A single story home is also very desirable as you get older because you may lose some of your mobility due to arthritis. You also want to pick the part of the country where you will be happy spending the remainder of your days. In our case a move wasn't required. You also have to realize that you may not be able to drive forever so think twice before you move out into sparsely populated areas. It's really nice to have all essential services very close at hand as you get older. We had a couple of friends that retired to an idyllic and remote location but they ran into things like their well going dry, losing power frequently because of fallen trees, roads blocked by mud slides, septic tank problems, a long drive for medical services, groceries etc. You also need to run some calculations of projected expenses and projected income from all sources to determine if you will be able to retire comfortably.

Old Limey
Good points, but especially regarding moving to remote areas. Certainly a big factor for us. I can't imagine moving too far from some soret of urban area. For me, the concerns you raise most likely rule out moving to a different country eg Costa rica, Panama, or the like.

BillV
Definitely by the time you reach our age you start thinking about one's mortality. We feel very fortunate being on medicare and able to be a member of the best clinic with the most up-to-date equipment on the peninsula and to already have established longterm relationships with several of the doctors and specialists, several of which no longer accept new patients.
So far all I have needed have been a couple of cataract surgeries which are very minor these days, and an arthroscopic cleanout of one knee to take care of a meniscus tear (also fairly trivial). My wife has had two hip replacements and a colon surgery, all uneventful. Our healthcare provider also offers an excellent on-line, mail order pharmacy that provides very fast delivery of a 90 day supply of any medications at prices of $20 (generic), $50 (brandname) so I definitely would feel that I would be making a big sacrifice in the outcome of our life by moving to any of the 3rd. World countries even though they offer much cheaper living, in fact we wouldn't even move back to England - their universal healthcare is certainly adequate but it's a far cry from what we now have. I also would be very worried about political instability - I have visited Bangkok five times, had three wonderful vacations in Thailand, and love the country and its people but just recently they have undergone serious politically induced riots in Bangkok with a lot of fatalities. As an ex-Brit, now a naturalized citizen, I feel that there's no place better to live than in the USA, for one thing our currency is the strongest in the world and our ability to produce food and new technologies are unmatched. We're also too old to have to start learning another language. John Mauldin's latest "Outside the Box" free market e-letter contained a comment about Rome, a city that he is visiting - he said, "Stop lights in Rome seem to be more of a suggestion than an actual statement". Believe me, it's a lot, lot worse in the 3rd. World.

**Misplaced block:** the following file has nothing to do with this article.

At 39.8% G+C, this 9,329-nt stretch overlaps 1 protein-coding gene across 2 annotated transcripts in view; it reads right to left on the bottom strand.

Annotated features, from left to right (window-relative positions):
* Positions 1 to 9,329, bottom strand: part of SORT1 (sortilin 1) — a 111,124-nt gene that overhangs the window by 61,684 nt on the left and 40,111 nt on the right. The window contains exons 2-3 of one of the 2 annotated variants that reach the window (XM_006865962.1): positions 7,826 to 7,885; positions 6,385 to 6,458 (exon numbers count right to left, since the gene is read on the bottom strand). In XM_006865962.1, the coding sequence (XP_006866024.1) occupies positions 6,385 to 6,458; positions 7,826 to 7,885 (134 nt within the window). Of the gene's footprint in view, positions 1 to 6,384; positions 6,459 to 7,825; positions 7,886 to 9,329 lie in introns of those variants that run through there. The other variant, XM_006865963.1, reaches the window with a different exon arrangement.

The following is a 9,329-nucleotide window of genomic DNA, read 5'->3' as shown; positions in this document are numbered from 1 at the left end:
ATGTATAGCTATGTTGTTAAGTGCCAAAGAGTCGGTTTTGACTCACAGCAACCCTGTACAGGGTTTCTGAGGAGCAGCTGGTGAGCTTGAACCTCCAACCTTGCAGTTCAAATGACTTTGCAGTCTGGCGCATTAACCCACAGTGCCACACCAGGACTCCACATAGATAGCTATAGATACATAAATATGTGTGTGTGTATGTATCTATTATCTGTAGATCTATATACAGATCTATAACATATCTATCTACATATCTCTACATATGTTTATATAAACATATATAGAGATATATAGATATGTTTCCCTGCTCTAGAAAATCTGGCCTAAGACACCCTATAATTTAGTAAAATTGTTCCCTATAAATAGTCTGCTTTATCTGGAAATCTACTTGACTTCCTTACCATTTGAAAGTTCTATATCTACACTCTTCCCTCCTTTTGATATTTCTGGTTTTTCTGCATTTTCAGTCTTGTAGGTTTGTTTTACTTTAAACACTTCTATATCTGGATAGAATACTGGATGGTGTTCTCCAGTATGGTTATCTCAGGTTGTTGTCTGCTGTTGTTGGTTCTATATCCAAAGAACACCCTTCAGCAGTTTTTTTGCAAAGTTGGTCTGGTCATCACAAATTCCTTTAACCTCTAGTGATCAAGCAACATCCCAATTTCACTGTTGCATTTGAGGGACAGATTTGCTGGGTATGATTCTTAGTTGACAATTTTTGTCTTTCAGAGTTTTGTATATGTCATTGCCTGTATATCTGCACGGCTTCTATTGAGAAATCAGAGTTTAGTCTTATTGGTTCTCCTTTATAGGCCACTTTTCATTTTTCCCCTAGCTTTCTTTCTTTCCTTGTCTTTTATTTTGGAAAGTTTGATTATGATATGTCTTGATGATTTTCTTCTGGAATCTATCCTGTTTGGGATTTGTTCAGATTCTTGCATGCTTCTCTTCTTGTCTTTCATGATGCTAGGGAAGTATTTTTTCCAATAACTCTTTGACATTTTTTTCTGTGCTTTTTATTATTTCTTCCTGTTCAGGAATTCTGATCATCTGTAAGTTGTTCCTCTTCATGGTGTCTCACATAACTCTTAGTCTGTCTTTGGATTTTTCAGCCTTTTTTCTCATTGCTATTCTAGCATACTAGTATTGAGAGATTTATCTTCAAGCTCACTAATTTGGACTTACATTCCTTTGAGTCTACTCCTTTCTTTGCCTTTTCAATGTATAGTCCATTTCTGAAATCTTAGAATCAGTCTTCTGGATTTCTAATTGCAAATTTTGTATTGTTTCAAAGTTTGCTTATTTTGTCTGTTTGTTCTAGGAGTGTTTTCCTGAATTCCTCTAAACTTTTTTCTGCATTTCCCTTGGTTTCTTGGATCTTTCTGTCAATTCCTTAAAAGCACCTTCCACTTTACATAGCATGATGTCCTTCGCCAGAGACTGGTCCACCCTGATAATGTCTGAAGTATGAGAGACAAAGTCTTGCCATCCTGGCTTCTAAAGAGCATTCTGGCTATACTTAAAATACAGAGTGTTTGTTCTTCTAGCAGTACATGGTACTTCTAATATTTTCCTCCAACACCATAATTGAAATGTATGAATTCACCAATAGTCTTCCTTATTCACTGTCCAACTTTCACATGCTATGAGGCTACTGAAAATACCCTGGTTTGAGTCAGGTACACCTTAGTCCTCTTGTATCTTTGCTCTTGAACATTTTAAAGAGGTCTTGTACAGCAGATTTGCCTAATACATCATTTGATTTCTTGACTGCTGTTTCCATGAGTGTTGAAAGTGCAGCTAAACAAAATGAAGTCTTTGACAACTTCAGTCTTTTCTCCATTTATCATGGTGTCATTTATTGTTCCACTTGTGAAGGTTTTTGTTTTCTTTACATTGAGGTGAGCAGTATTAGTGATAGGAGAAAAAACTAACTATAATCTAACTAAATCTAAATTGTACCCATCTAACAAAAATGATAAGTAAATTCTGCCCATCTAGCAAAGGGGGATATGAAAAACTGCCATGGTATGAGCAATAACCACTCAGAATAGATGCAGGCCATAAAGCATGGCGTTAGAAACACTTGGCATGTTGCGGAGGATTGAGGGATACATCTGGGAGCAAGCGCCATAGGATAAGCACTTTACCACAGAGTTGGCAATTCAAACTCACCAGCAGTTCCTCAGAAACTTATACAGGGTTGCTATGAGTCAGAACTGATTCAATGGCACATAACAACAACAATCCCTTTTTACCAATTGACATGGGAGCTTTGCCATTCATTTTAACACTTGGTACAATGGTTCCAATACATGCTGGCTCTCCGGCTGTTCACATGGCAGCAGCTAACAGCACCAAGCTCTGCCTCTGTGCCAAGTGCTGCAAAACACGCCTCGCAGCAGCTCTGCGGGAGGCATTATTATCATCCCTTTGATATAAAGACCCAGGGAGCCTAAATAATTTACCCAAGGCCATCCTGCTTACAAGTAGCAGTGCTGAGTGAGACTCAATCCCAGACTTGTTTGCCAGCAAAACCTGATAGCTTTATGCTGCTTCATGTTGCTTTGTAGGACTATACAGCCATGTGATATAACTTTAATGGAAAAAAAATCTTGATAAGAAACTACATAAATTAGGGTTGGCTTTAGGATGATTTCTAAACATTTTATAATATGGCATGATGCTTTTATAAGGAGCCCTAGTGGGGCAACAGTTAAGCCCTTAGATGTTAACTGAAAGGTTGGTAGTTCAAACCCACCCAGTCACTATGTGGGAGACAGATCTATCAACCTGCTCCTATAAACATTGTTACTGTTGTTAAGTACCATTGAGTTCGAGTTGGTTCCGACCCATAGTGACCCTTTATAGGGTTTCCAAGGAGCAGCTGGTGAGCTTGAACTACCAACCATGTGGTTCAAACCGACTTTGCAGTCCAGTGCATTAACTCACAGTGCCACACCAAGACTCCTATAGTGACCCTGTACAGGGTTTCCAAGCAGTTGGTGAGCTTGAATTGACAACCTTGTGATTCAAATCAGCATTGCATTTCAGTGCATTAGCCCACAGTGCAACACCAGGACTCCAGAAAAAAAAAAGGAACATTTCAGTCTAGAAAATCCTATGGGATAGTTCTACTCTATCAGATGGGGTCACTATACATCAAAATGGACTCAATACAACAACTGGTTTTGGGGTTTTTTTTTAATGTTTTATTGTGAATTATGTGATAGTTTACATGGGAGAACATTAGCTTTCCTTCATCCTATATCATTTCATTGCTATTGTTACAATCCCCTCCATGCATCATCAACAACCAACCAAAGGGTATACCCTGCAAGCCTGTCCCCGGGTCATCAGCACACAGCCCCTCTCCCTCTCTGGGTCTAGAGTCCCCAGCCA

I'm not close to being there, but am thinking about trying to get there! It's all about trying to grow the career, maximizing the income minus expense gap, and intelligently investing funds over the years. Financial freedom is what I'm working toward. Specific interests can change over time, and what sounds good now may not later (I'm 39 now), so my retirement lifestyle is TBD:)All I can say for sure is I want to be financially free and have time for family.

I'm retiring in less then 3 years and I can't wait! I plan to combine part time work, volunteering, visiting family more and spending more time with friends, and enjoying more outdoor pursuits. I'll be 65, will get my full pension, and Medicare.I'm not being cowed by the "nay sayers" who are saying that you need bazillion dollars to retire. That's just a ploy from financial planners, who if you listen to them, you'd never be able to retire, will eat cat food, and live in a cardboard box. We are all much more resourceful and better than that.

I agree with you, retirement for me isn't going to be a transition from 5 days a week to fun in the sun. I'm going to use the time to transition to working less, at something different while focussing on doing some of the activities I didn't have time for while in the constant 9-5.

Carol,
You will love it. Once in the last 5 years I thought I was bored. I took a nap. When i got up the feeling had passed. Zzzzz. I' joking here people.

I think I would love it.

I've been single for most of my life, and I've worked since 1974, so even though I like what I do, I'm just physically tired.

I would like to take a couple of years off to just rest, honestly.
Then, if I felt I absolutely had to work, perhaps I could approach it with a different attitude than I do now.